I started out to write a letter to the editor, and (you know me!) went on way too long. But here’s a first draft, submitted for your correction and comments. I’ll do a podcast version and maybe tidy it up and whittle it down for the newspaper letter editors later this afternoon.
As I write this, Congress is debating the President’s proposed troop escalation. And pundits are debating whether attempting to stop escalation is politically smart. But there are larger issues here than politics or even the war itself. The debate over escalation in Iraq is also a debate over the integrity of our Constitution and the system of government that has sustained this nation for 218 years.
Even a sloppy reading of American history should tell us that the Founding Fathers never intended one man, even one with a title so lofty as Commander-in-Chief, to have the power to deploy the military any way he wants for as long as he wants at his own discretion.
History had provided many examples of one man with control of an army seizing dictatorial powers. For this reason, the authors of the Constitution divided authority over war and the military between Congress and the President. Consider that an early draft of Section 8 gave Congress the authority “to make war,” not just to declare war. The change was made to allow the President some leeway to act quickly without congressional debate when enemy troops are landing on our shores. It was not intended to strip Congress of all but a ceremonial role in approving the President’s war plans.
Most of the authors of the Constitution were loathe even to maintain a standing army. For that reason, the Founding Fathers decided to keep only a minimal federal force and primarily rely on state militias for the nation’s defense (Article I, Section 8, clauses 15 and 16). The militias were to be under the command of the several state governors until called into federal service (with a governor’s permission) by Congress and the President, which further divided control of the military between the state and federal governments.
The original militia system proved inadequate for the nation’s defense, and in the 20th century the state militias became today’s National Guard. But the National Guard was never intended to be the President’s personal plaything, and the citizen soldiers of the Guard cannot – must not — be kept in a foreign war merely at the President’s pleasure.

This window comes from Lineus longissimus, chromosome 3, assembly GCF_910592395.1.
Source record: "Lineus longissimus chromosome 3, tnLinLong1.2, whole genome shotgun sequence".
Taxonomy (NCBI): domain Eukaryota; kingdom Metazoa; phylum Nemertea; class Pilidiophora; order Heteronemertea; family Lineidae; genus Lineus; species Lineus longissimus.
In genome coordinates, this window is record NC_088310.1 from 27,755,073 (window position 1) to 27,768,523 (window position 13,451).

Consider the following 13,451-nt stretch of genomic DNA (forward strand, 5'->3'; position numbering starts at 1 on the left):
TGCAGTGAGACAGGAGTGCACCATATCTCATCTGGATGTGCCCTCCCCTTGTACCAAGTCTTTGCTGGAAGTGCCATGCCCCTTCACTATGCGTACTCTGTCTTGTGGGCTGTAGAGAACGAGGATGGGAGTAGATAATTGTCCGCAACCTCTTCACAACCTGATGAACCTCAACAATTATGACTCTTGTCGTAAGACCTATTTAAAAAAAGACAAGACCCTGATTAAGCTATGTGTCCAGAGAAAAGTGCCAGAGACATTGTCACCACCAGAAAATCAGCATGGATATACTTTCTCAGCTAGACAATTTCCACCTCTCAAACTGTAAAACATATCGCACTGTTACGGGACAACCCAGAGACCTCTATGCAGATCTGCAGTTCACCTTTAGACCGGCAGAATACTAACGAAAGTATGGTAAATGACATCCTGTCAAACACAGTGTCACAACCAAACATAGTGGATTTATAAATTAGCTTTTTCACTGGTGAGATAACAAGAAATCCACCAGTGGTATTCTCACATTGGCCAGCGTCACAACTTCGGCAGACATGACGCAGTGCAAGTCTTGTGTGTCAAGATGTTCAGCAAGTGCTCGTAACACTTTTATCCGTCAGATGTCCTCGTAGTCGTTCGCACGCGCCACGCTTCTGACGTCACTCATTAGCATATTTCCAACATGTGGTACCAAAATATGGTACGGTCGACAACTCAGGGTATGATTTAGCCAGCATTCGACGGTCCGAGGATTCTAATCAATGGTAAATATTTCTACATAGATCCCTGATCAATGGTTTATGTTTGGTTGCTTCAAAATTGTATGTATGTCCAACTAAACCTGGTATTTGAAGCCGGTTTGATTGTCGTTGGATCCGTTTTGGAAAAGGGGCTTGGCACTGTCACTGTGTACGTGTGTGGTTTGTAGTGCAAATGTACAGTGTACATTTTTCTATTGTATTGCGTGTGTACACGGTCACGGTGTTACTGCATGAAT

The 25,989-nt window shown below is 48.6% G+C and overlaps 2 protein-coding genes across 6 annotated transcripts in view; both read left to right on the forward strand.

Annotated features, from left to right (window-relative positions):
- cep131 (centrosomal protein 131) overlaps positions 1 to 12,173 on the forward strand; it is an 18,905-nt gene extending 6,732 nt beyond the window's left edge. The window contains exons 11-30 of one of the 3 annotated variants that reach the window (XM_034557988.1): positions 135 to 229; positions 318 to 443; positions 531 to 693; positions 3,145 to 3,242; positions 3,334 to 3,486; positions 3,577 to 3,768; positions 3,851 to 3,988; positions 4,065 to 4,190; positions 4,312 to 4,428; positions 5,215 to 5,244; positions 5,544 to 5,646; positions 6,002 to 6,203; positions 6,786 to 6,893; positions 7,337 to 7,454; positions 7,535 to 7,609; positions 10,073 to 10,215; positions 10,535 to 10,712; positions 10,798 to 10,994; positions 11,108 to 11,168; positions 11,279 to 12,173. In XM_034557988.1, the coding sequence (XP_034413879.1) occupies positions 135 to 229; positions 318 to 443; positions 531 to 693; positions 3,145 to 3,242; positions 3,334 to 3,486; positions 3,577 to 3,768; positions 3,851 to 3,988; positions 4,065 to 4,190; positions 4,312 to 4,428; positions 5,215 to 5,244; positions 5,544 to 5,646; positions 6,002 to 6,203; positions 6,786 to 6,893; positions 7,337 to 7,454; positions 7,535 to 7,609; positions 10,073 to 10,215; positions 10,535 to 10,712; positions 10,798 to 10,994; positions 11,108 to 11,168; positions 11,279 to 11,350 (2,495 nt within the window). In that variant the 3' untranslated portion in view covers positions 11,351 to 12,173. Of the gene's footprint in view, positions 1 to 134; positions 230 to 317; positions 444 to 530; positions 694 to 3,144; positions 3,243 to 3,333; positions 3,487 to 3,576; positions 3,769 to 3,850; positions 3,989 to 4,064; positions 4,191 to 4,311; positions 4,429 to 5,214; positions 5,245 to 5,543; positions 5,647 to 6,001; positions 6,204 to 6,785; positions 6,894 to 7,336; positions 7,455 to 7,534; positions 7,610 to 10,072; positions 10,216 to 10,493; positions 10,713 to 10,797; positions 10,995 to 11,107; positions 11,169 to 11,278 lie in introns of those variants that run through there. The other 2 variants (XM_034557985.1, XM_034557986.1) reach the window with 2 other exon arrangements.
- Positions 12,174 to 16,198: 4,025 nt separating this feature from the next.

It was not until the Cold War that the United States chose to maintain a formidable federal military at all times, war or no. Our military might requires more, not less, vigilance that the nation’s war powers not fall into the hands of just one man.
President George W. Bush has embraced a controversial theory called the “unitary executive” to justify his increasingly autocratic powers. In issues from warrantless surveillance to stripping a citizen of the right of habeas corpus at his discretion, President Bush has pushed the powers of the presidency far beyond what any President has assumed before. And this includes wartime presidents such as Abraham Lincoln and Franklin Roosevelt.
President Bush justifies these powers by evoking the threat of terrorism. I was in lower Manhattan on September 11, and I have seen the worst that terrorism can do with my own eyes. I know that terrorism destroys precious lives, landmarks, and vital infrastructure.
But terrorists cannot destroy the United States. Terrorists cannot occupy our territory and force us to abandon our political institutions to despotism. Only we can do that.
Today many television and newspaper pundits warn our senators and representatives that trying to stop the escalation is politically risky. Why stopping the unpopular acts of an unpopular President should be politically risky isn’t clear to me, but we are told it is. Today the men and women we elected to represent us struggle to find the courage to enact the will of We, the People. Instead, they tiptoe about in fear of the White House and will not use the power the Constitution gives them. The system of checks and balances has withered away, and a single secretive, autocratic man who has shown us little else but bumbling incompetence and moral cowardice for the past six years rules the nation like Caesar. How did we come to this?
I ask our senators and congresspersons to please look beyond their personal ambitions and whatever heat they might take from the President’s apologists. Instead, please think of the nation. Think of the soldiers whose lives are forfeit to President Bush’s stubborn refusal to face reality. And think of preserving the Constitution and the integrity of the separation of powers for generations to come.